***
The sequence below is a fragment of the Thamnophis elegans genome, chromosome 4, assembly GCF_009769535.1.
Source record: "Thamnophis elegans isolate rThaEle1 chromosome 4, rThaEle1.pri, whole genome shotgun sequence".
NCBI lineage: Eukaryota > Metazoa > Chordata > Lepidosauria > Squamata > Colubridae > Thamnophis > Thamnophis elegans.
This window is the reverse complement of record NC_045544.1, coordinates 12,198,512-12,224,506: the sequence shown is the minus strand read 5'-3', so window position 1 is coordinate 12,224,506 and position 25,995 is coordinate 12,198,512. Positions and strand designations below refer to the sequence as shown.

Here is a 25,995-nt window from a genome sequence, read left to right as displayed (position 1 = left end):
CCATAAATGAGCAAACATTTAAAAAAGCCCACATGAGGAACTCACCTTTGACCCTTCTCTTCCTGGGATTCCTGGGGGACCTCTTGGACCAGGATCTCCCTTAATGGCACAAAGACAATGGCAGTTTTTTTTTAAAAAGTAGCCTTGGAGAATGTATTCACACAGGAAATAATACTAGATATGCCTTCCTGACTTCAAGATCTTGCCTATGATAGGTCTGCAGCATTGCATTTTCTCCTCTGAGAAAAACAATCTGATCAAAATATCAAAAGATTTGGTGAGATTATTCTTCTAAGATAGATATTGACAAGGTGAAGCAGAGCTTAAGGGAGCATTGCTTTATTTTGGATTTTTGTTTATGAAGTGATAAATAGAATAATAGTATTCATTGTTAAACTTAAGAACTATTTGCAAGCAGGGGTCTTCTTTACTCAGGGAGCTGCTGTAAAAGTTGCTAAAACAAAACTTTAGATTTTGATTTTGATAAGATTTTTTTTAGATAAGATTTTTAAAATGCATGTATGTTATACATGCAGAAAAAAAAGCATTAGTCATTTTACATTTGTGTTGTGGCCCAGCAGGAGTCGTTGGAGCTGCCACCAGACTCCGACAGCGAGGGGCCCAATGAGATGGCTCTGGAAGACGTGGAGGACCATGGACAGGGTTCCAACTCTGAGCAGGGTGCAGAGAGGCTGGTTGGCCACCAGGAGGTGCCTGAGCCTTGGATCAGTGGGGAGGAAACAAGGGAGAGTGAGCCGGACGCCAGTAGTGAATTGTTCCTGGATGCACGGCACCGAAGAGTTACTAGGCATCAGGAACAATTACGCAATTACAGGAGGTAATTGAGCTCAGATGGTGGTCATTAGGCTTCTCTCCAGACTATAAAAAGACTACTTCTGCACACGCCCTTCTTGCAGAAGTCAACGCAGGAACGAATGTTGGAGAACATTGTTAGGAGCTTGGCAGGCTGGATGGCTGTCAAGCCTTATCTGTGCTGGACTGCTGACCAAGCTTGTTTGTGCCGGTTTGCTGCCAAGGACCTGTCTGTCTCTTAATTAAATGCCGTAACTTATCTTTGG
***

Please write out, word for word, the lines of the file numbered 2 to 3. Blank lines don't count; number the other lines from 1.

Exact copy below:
Source record: "Thamnophis elegans isolate rThaEle1 chromosome 4, rThaEle1.pri, whole genome shotgun sequence".
NCBI lineage: Eukaryota > Metazoa > Chordata > Lepidosauria > Squamata > Colubridae > Thamnophis > Thamnophis elegans.